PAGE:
While this storm is comparable to Camille in strength and landfall location, it will not comparable to Camille in its flooding in Virginia. Unlike with Camille, strong winds aloft will begin to speed up Katrina after she moves further inland. What’s left of this mighty storm will be in Canada by Thursday.
Sunday, 3:30 p.m. -- The nightmare of nightmares for U.S. hurricane disaster planners is closer to happening than it ever has been today.
A Category 5 hurricane with 175 mph winds and gusts over 200 mph appears to be zeroing in on the New Orleans area or Mississippi Gulf Coast. New Orleans has long been considered the worst imaginable U.S. target for a hurricane of this strength, with its heavy population on below-sea-level land and major water bodies on three sides.
It is still possible that Katrina could weaken some before landfall on Monday … but a Category 4 strike (131-155 mph winds) to that heavily built up and populated region would still be an immense disaster. With hurricane-force winds now up to 150 miles from the center of the storm, it would take a large shift in the track to spare warned areas from major devastation.
“Katrina is comparable in intensity to Hurricane Camille of 1969 … only larger,” a National Hurricane Center forecaster wrote in a discussion of the storm this morning. Camille is one of three Category 5 hurricanes to hit the U.S., along with Andrew of 1992 and the Labor Day Hurricane of 1935.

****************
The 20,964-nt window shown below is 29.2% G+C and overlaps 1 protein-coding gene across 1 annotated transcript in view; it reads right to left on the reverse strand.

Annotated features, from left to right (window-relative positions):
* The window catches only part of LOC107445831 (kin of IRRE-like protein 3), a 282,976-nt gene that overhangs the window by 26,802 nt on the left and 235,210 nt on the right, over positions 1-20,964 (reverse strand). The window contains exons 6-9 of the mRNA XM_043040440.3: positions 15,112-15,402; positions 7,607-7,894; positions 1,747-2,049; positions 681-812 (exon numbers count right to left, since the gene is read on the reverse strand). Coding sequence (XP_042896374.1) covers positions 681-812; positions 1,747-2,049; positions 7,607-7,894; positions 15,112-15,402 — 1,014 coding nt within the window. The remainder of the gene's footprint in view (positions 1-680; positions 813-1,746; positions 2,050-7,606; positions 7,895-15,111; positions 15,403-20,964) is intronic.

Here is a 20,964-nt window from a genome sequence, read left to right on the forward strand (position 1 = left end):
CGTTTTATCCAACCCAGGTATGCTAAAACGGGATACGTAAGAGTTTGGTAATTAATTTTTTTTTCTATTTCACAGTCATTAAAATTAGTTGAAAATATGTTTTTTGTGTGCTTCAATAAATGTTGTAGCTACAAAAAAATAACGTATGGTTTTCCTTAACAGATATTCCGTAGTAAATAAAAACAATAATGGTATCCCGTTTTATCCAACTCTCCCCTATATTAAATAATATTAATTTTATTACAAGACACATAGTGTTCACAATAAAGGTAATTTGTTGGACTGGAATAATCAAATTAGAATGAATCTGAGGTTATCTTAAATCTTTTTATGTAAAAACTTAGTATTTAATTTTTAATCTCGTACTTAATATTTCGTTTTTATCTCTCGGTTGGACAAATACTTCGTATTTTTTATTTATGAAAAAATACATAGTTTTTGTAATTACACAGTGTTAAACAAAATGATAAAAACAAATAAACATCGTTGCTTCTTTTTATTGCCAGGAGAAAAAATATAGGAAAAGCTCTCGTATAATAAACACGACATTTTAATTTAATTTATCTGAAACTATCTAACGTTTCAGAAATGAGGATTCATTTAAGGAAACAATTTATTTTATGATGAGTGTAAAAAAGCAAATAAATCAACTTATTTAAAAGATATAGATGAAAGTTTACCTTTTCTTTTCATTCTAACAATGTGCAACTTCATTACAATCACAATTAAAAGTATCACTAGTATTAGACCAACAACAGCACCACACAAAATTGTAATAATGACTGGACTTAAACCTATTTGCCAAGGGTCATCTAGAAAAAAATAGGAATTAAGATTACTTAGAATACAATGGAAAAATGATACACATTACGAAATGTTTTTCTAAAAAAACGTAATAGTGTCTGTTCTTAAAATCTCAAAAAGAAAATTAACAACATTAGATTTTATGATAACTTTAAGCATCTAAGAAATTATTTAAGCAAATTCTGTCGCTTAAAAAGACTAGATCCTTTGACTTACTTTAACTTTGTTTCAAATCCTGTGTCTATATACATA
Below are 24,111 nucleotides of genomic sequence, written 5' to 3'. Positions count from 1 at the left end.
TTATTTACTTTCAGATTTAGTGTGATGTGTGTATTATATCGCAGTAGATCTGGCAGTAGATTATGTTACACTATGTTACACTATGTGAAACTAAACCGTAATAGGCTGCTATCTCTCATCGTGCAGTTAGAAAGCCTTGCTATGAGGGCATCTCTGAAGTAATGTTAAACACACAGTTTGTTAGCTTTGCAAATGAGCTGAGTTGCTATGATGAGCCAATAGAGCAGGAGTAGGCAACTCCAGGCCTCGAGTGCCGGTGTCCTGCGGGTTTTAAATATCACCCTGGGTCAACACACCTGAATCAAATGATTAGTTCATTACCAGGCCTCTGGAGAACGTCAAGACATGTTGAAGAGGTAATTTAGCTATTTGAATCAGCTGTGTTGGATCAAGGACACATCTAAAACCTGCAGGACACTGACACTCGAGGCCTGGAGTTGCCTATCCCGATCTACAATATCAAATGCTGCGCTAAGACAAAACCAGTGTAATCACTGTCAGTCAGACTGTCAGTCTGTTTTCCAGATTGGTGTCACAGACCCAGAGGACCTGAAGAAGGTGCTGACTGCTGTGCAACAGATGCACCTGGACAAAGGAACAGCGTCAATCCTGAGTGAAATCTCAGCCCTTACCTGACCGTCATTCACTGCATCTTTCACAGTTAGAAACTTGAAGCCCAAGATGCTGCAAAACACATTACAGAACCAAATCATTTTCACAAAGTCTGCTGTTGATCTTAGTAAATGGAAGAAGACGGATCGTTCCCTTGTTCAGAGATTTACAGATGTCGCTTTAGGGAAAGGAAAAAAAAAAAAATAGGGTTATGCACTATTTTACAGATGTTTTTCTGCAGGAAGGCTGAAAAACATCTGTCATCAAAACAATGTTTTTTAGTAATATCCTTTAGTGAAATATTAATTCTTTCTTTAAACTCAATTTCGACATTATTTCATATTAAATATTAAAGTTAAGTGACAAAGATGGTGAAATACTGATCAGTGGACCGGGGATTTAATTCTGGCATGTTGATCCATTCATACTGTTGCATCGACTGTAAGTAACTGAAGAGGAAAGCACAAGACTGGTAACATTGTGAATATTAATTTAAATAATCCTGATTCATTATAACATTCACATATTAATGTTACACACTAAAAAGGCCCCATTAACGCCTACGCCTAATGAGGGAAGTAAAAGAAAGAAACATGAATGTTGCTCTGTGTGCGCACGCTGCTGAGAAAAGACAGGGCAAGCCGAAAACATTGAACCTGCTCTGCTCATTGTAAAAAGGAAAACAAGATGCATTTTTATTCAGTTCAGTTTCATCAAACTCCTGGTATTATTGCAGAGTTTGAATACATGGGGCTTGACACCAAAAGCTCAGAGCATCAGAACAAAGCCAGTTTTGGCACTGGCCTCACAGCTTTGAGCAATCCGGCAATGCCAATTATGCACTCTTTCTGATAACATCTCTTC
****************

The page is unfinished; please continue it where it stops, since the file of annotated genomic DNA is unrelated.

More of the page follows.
This storm’s path is also very similar to Camille, which made landfall at Pass Christian, Miss., east of New Orleans and devastated the Mississippi Gulf Coast with nearly 200-mph winds and building-submerging storm surge. That kind of castastrophe is quite possible again.
There is some hope that Katrina may pull in some dry air near landfall, weakening her intensity some. But there appears to be nothing out there, short of divine intervention, that can sap enough energy out of Katrina to make her fizzle … and a fizzle at this point would be “only” a Category 3 storm (111-130 mph). “Only” a Category 1 storm killed 7 people in Florida on Thursday.
In Southwest Virginia, we may get some heavy rain from Katrina on Tuesday and Wednesday. It will begin to pull moist southeast winds up the slope of the Piedmont and Blue Ridge, and this could squeeze out some heavier showers and storms. The core of Katrina’s remains is expected to pass west of our area, but a cold front will help push some tropical moisture our way. There is still enough uncertainty in the inland path that we could yet get a more serious effect from Katrina, so stay tuned.